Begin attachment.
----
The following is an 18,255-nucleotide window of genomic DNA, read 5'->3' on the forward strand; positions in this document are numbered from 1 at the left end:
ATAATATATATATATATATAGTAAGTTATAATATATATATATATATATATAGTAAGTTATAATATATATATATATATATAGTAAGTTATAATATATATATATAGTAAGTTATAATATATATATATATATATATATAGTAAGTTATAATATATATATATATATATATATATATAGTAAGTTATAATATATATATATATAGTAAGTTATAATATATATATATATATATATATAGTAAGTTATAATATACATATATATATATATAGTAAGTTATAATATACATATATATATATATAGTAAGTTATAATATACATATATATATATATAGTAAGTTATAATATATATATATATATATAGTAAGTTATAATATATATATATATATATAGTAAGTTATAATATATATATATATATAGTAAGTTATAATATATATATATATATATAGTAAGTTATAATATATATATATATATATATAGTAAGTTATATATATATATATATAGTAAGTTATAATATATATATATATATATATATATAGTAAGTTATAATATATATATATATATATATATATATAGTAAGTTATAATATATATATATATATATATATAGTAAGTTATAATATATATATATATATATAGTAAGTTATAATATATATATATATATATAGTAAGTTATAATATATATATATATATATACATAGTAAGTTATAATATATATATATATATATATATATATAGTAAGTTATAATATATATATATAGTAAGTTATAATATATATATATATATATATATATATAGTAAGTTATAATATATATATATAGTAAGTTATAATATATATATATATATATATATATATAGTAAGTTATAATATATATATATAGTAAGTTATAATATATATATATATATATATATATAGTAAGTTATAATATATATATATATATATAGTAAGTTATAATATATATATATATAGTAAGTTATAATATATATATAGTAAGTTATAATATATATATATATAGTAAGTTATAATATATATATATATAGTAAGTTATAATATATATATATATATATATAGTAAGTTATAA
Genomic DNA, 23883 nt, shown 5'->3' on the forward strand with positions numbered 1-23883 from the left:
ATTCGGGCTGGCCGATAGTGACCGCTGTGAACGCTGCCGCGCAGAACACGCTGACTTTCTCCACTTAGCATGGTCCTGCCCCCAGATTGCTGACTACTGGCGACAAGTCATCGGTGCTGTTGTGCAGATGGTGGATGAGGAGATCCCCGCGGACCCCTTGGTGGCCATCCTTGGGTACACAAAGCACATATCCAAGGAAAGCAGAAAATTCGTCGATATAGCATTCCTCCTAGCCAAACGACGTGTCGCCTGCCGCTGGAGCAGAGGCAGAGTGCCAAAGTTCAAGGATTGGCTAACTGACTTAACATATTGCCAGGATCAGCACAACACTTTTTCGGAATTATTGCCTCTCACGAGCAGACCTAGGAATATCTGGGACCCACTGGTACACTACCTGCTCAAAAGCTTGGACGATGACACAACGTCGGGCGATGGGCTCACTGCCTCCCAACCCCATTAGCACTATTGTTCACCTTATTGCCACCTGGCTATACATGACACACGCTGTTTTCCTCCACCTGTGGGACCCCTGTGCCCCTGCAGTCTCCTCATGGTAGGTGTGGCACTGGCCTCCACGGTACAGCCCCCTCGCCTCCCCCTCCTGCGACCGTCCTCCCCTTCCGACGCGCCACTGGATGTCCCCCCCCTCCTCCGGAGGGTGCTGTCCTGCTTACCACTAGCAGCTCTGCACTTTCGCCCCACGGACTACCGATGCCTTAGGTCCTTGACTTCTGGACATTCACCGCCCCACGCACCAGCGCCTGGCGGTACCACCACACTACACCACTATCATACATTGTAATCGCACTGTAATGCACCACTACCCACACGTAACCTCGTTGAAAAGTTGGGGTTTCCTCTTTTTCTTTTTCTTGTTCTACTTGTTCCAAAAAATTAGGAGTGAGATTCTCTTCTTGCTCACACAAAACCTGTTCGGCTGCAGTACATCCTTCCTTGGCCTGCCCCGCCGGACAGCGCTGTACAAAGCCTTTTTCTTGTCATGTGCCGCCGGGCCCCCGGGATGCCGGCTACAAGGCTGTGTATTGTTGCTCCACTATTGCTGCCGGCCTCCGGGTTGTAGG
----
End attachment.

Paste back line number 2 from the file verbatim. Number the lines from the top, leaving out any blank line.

ATAATATATATATATATATAGTAAGTTATAATATATATATATATATATATAGTAAGTTATAATATATATATATATATATAGTAAGTTATAATATATATATATAGTAAGTTATAATATATATATATATATATATATAGTAAGTTATAATATATATATATATATATATATATATAGTAAGTTATAATATATATATATATAGTAAGTTATAATATATATATATATATATATATAGTAAGTTATAATATACATATATATATATATAGTAAGTTATAATATACATATATATATATATAGTAAGTTATAATATACATATATATATATATAGTAAGTTATAATATATATATATATATATAGTAAGTTATAATATATATATATATATATAGTAAGTTATAATATATATATATATATAGTAAGTTATAATATATATATATATATATAGTAAGTTATAATATATATATATATATATATAGTAAGTTATATATATATATATATAGTAAGTTATAATATATATATATATATATATATATAGTAAGTTATAATATATATATATATATATATATATATAGTAAGTTATAATATATATATATATATATATATAGTAAGTTATAATATATATATATATATATAGTAAGTTATAATATATATATATATATATAGTAAGTTATAATATATATATATATATATACATAGTAAGTTATAATATATATATATATATATATATATATAGTAAGTTATAATATATATATATAGTAAGTTATAATATATATATATATATATATATATATAGTAAGTTATAATATATATATATAGTAAGTTATAATATATATATATATATATATATATATAGTAAGTTATAATATATATATATAGTAAGTTATAATATATATATATATATATATATATAGTAAGTTATAATATATATATATATATATAGTAAGTTATAATATATATATATATAGTAAGTTATAATATATATATAGTAAGTTATAATATATATATATATAGTAAGTTATAATATATATATATATAGTAAGTTATAATATATATATATATATATATAGTAAGTTATAA